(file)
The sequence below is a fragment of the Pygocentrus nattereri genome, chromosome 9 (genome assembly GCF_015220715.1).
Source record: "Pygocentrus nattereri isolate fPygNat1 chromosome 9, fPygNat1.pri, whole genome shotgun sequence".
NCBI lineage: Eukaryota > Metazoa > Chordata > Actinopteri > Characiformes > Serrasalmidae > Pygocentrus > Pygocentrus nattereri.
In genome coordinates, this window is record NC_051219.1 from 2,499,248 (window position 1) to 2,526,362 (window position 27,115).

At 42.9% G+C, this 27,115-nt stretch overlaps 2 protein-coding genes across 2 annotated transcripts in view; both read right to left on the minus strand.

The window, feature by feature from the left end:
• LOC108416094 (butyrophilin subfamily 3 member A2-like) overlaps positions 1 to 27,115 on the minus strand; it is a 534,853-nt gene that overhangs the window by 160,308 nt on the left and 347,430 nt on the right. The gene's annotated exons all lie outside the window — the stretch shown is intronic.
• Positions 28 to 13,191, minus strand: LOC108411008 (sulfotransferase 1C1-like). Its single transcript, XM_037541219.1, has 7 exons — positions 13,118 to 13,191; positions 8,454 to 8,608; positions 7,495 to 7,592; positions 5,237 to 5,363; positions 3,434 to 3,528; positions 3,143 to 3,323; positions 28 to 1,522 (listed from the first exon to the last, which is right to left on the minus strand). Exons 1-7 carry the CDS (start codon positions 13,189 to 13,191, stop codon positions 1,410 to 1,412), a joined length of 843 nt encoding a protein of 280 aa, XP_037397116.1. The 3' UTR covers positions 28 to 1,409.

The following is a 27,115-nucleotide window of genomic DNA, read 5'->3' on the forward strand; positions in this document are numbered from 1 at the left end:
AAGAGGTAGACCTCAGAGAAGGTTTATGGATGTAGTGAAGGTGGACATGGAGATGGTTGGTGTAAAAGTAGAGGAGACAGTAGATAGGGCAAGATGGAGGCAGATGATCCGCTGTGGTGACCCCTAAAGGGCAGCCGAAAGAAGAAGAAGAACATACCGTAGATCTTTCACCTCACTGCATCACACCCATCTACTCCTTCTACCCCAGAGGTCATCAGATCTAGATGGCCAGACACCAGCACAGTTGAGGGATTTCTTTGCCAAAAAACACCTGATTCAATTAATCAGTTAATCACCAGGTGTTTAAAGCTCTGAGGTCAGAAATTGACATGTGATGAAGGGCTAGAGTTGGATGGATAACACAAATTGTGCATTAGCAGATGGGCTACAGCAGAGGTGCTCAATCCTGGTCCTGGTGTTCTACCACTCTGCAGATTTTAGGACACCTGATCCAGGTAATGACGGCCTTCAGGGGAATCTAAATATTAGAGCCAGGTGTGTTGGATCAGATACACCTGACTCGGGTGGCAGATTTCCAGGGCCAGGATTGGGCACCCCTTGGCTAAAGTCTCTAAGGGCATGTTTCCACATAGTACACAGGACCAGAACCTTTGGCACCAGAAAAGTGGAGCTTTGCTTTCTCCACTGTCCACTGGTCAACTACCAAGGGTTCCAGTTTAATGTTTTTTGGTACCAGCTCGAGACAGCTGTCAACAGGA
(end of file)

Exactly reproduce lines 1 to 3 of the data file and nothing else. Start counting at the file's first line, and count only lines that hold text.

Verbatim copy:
The sequence below is a fragment of the Pygocentrus nattereri genome, chromosome 9 (genome assembly GCF_015220715.1).
Source record: "Pygocentrus nattereri isolate fPygNat1 chromosome 9, fPygNat1.pri, whole genome shotgun sequence".
NCBI lineage: Eukaryota > Metazoa > Chordata > Actinopteri > Characiformes > Serrasalmidae > Pygocentrus > Pygocentrus nattereri.